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Insurance: “No Premium No Cover” 10 Years After

Insurance: “No Premium No Cover” 10 Years After

No premium no cover,” which is a market conduct reform of the National Insurance Commission is now ten years in its implementation. Ebere Nwoji reports that the policy has been described by insurance operators as ruse due to negative activities of insurance brokers towards its implementation.

The National Insurance Commission (NAICOM), 10 years back, precisely on January 1 2013 announced its implementation of “ no premium no cover” policy as one of its market conduct reforms targeted at transforming the insurances government industry to a trillion Naira premium market from N260 billion annual premium income the insurance sector recorded then.

The policy was in accordance with section 50 (1) of the Insurance Act 2003, which stipulates that, “the receipt of an insurance premium shall be a condition precedent to a valid contract of insurance and there shall be no cover in respect of an insurance risk unless the premium is paid in advance.” Invariably, the law presupposes that no insurance cover shall be granted by any insurance company without having received the premium.

Operators’ reaction

Operators and stakeholders in the industry hailed the commission for the policy implementation, saying it was the best thing that could happen to the industry.

This is because, prior to the announcement, insurance sector was enmeshed in huge outstanding premium that littered their annual reports and which they kept carrying over and over every year with out single record of recovery.

The quantum of outstanding premium in the annual reports of insurance firms at that time was so huge that NAICOM at a point insisted that every insurance firm must make provision for every figure reflected in its annual report. 

On their part, insurers were very happy saying that the policy would put more physical cash in their volt and strengthen them to pay claims timely.

Insurers vowed among themselves to ensure that the policy worked so that the era of operating business on paper figures would give way to business operation based on physical cash.

 But an insurance broker who did not want his name in print told the media at that time that the only thing that would slow down the success of the “no premium no cover” policy was unhealthy competition among insurers.

It is now exactly 10 years since NAICOM launched the “no premium no cover” policy and THISDAY took a critical review of its implementation and impact on the payment system in insurance industry.

Indeed, a critical look at the industry regarding sales of policy and premium payment reveals that “no premium no cover” policy has not been as successful as one had thought.

Checks by THISDAY reveal that whereas NAICOM and other stakeholders in the industry celebrated the success of the policy, in practical reality, the policy was described as a ruse.

The brand and business development manager of one of the new generation insurance firms in Lagos confided in THISDAY that the “no premium no cover” policy was not working because of dubious activities of insurance brokers.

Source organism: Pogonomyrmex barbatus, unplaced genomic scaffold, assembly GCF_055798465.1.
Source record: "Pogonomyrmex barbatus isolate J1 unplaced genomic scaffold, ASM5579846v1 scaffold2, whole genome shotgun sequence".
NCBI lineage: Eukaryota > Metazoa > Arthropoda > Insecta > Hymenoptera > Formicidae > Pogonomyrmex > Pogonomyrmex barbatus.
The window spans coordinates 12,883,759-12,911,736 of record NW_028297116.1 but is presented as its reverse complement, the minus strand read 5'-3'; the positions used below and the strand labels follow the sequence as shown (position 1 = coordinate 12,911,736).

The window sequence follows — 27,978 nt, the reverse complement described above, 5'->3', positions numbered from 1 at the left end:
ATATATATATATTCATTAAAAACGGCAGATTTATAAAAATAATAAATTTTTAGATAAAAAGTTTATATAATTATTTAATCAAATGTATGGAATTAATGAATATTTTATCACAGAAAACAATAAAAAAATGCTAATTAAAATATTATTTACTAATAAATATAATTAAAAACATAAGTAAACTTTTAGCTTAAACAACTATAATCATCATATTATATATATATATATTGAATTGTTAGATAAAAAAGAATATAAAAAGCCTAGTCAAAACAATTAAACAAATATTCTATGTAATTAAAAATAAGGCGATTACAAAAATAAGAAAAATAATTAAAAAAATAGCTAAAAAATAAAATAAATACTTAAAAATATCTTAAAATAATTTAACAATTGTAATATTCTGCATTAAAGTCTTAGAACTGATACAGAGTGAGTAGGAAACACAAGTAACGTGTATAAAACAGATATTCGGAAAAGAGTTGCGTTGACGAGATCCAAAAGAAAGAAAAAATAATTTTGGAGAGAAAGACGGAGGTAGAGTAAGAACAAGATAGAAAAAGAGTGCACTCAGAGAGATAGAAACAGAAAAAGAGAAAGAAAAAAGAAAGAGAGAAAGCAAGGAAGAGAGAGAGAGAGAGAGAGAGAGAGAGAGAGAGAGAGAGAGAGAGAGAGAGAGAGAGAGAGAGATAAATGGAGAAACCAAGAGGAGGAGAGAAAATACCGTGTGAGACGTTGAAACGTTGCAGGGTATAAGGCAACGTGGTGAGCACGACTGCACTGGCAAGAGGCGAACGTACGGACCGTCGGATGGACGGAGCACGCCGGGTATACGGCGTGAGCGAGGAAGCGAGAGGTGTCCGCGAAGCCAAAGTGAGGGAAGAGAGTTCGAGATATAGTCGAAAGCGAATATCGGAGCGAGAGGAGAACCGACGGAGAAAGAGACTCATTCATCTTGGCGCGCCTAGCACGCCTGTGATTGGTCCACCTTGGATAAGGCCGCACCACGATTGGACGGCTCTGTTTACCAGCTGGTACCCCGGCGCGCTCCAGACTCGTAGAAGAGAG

The manager who do not want his name in print because brokers would feel exposed and stopped giving his company business lamented that the policy would have been a very beautiful policy capable of redefining the face of insurance sector but for the brokers’ attitude.

He said whereas the “no premium no cover” policy stipulates that every business placed by brokers must be paid for within the maximum period of 30 days, many brokers place business with insurance firms collect money from the clients and hold back the money for as long as one year and when he sees that there was no risk occurrence, he would pocket the money .

He said the brokers would place the business, issue credit note to the insurer but will not pay the premium.

Asked why the underwriters would condone such brokers and will not report them  to the regulator, he said because if you do, they would blacklist your company and would not want to give  your company a business in future.

He said this explained why in most insurance companies’ books you see so many premium debts written off because it is obvious it will not be paid.

He lamented that if not the brokers’ attitude the “no premium no cover” would have drawn insurance firms out of doldrums.

He however said with direct business, aviation class of business, and some class of oil and gas business, the policy is working perfectly.

He also said insurance agents remit their premiums without delays.

Operators

THISDAY recalls that during the flag off campaign on implementation of the  “no premium no cover”, the commissioner said the implementation of the law was expected to significantly improve the cash flow of insurance institutions in the country, adding that it was expected that the positive turn of events in the implementation of the “no premium no cover” law would impact on the capacity of operators to settle claims promptly, thus removing a major sore point in the relationship of insurance consumers and service providers.

The policy is now 10 years, being introduced in January 2013 but contrary to their expectation that it would bring to an end the lingering problem of huge outstanding premium, which has been plaguing the industry for many years, insurers are yet to heave   a sigh of relief on the menace of premium seizure by brokers.